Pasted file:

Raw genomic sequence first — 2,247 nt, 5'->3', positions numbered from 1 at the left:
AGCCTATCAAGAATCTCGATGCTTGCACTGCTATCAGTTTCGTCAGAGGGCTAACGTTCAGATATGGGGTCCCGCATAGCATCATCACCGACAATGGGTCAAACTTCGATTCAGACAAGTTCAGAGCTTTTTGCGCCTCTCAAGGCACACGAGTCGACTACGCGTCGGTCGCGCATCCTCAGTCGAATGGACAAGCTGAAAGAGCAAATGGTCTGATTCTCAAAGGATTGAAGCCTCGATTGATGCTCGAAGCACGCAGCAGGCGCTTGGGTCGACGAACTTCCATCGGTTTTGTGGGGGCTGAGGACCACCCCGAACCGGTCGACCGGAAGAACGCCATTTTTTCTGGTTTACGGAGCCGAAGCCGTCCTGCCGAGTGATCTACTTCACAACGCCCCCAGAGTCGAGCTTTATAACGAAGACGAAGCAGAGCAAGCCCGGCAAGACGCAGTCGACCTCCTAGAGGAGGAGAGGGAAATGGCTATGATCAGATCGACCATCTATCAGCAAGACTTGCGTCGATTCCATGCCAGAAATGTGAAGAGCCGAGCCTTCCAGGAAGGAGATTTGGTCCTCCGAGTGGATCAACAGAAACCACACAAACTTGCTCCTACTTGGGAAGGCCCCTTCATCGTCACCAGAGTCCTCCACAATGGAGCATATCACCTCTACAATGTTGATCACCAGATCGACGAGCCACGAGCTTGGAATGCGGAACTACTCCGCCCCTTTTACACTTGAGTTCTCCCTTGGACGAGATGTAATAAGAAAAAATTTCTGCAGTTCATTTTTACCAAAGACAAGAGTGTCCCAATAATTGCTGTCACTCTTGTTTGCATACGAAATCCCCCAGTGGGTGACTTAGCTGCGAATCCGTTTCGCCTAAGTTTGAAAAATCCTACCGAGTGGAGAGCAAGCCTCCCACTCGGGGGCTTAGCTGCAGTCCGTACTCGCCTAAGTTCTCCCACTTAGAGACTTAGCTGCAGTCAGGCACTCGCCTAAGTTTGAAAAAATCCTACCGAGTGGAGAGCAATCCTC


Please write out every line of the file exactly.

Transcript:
Raw genomic sequence first — 2,247 nt, 5'->3', positions numbered from 1 at the left:
AGCCTATCAAGAATCTCGATGCTTGCACTGCTATCAGTTTCGTCAGAGGGCTAACGTTCAGATATGGGGTCCCGCATAGCATCATCACCGACAATGGGTCAAACTTCGATTCAGACAAGTTCAGAGCTTTTTGCGCCTCTCAAGGCACACGAGTCGACTACGCGTCGGTCGCGCATCCTCAGTCGAATGGACAAGCTGAAAGAGCAAATGGTCTGATTCTCAAAGGATTGAAGCCTCGATTGATGCTCGAAGCACGCAGCAGGCGCTTGGGTCGACGAACTTCCATCGGTTTTGTGGGGGCTGAGGACCACCCCGAACCGGTCGACCGGAAGAACGCCATTTTTTCTGGTTTACGGAGCCGAAGCCGTCCTGCCGAGTGATCTACTTCACAACGCCCCCAGAGTCGAGCTTTATAACGAAGACGAAGCAGAGCAAGCCCGGCAAGACGCAGTCGACCTCCTAGAGGAGGAGAGGGAAATGGCTATGATCAGATCGACCATCTATCAGCAAGACTTGCGTCGATTCCATGCCAGAAATGTGAAGAGCCGAGCCTTCCAGGAAGGAGATTTGGTCCTCCGAGTGGATCAACAGAAACCACACAAACTTGCTCCTACTTGGGAAGGCCCCTTCATCGTCACCAGAGTCCTCCACAATGGAGCATATCACCTCTACAATGTTGATCACCAGATCGACGAGCCACGAGCTTGGAATGCGGAACTACTCCGCCCCTTTTACACTTGAGTTCTCCCTTGGACGAGATGTAATAAGAAAAAATTTCTGCAGTTCATTTTTACCAAAGACAAGAGTGTCCCAATAATTGCTGTCACTCTTGTTTGCATACGAAATCCCCCAGTGGGTGACTTAGCTGCGAATCCGTTTCGCCTAAGTTTGAAAAATCCTACCGAGTGGAGAGCAAGCCTCCCACTCGGGGGCTTAGCTGCAGTCCGTACTCGCCTAAGTTCTCCCACTTAGAGACTTAGCTGCAGTCAGGCACTCGCCTAAGTTTGAAAAAATCCTACCGAGTGGAGAGCAATCCTC